I really enjoy finding new ways to repurpose all our tin ceiling tile off-cuts. Whether it’s using them to create this gorgeous planter or these fairy apartments for a kokedama village, those scrap bits always seem to add just the right amount of rustic goodness to our projects. And this fairy bay window is no exception.
I’m over the moon with how it turned out. Isn’t it so pretty? I don’t know what I love more, the flaky, painted ceiling scrap front with mossy bits or the rusty pitch roof.
Either way, the it looks amazing at night when the wee folk switch the lights on 😉
Okay, before we get to the tutorial to make a fairy bay window using repurposed bits, be sure to follow us on Facebook, Twitter, Pinterest, or Instagram. And don’t forget to subscribe so you’ll never miss a post!
What you Need
- Battery operated candle
- Rusty nails
- Jigsaw with a metal blade
- Scrap wood
- Tin ceiling scraps.
If you’re not lucky enough to have a stash of them lying around, you can use a large tin can too.
How to make a fairy bay window with lights
Get rid of any loose flaky paint using one of these methods. I went for the bang and smack approach to get rid of most of the paint on this scrap piece 😀
Using the diagram below as a guide draw a window and pitched roof on the ceiling tile with a permanent marker.
Drill a pilot hole that’s wide enough so the metal jigsaw blade will fit comfortably inside.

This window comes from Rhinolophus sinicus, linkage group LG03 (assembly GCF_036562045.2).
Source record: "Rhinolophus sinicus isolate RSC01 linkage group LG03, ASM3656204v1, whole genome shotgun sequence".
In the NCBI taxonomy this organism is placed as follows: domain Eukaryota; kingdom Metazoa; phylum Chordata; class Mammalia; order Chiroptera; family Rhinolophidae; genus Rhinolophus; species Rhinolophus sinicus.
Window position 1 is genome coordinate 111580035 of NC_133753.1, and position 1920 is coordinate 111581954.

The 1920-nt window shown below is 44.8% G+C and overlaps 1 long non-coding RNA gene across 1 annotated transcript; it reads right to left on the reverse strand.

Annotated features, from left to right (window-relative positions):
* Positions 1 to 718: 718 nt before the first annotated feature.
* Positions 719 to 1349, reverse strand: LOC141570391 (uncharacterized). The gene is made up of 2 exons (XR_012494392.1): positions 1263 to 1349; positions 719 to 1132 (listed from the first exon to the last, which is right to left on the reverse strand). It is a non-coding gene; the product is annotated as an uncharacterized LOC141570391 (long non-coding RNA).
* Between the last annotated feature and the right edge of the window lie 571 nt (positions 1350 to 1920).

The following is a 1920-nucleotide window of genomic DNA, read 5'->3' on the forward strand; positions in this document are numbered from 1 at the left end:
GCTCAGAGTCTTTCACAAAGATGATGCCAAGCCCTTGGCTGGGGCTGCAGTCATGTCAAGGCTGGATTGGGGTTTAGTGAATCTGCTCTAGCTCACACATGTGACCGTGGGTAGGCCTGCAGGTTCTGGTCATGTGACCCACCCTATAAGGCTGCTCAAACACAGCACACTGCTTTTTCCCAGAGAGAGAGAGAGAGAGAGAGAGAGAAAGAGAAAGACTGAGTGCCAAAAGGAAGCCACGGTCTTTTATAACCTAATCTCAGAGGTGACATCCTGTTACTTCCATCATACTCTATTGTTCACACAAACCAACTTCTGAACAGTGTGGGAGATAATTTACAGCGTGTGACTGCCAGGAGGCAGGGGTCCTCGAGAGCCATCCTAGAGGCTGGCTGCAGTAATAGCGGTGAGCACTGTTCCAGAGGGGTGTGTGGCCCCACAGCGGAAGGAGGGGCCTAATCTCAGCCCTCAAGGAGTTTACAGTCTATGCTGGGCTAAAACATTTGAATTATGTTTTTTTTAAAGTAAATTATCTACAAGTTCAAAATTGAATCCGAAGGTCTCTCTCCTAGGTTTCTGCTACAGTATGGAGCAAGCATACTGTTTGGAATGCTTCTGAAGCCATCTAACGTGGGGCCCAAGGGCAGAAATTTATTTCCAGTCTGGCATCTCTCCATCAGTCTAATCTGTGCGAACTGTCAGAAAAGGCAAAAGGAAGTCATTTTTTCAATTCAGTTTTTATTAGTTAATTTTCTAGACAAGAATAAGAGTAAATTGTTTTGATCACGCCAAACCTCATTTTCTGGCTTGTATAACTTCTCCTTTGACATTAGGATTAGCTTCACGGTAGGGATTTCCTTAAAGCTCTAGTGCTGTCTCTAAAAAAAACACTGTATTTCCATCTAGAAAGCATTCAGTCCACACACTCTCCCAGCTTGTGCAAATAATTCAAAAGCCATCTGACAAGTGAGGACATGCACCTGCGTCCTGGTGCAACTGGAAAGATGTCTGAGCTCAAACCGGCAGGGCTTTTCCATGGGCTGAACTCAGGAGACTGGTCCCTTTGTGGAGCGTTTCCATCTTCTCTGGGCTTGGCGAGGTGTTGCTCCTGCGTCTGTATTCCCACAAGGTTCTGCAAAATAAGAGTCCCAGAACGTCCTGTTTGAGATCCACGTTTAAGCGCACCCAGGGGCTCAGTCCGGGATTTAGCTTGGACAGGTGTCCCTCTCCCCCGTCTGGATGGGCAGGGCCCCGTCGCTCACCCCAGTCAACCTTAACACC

Place the blade inside the pilot hole and then carefully cut the window shape out. If you’ve never used a jigsaw before, here’s a handy guide to get you started. I promise, once you get the hang of it, you’ll be slicing your way through reindeer blobs and magical unicorns in no time at all 😉
Neaten up the edges of the window with some flat-nosed pliers and the cut the roof pitch and sides of the fairy bay window.
Using the bay window shape as a guide cut a scrap piece of wood to form the base.
Bend the sides of the bay window form up as shown below.
It helps if you use another piece of wood to keep the edges straight. We learned that trick when we made my son’s license plate lamp.
Bend the other side of the bay window form in the same way.
Trim the side edges of the little fairy bay window so the base you cut earlier fits neatly inside.
Your fairy window should look something like this.
Glue a few rusty nails across the window opening to create some window panes.
Adding the Roof on the fairy bay window
To make the roof that sits on top of the fairy bay window, we first need to add some support on the inside for the roof to rest on. Simply cut some scrap wood and glue and screw it to the roof pitch.
Cut a longer rectangular shape from the ceiling tile for the roof and glue and screw it onto the roof supports. To finish off glue mossy bits to cover any gaps and hide the nail heads.
To hang the fairy bay window, make a small hole in the roof and insert some wire.
Tie the bay window to a fence or hang her in a tree.
Sit back and enjoy all that rusty repurposed goodness 😉
And when the sun starts setting, place a battery-operated candle inside the bay window………
….. and watch the candle light flickering through the window.
If you like the idea of making a fairy bay window, don’t forget to pin the tutorial for later.
Oh and if you’re looking for some of the things we used, we’ve got you covered. Disclosure: Clicking on the links below, means we may receive a commission from Amazon. But don’t worry it won’t come out of your pocket, and it helps us make more amazing crafts to share with you 😉
And if you prefer to buy rather than DIY, then maybe these beauties will appeal.
And as always, wishing you a wonderful, crafty week filled with lots of love. Thank you for popping in for a visit.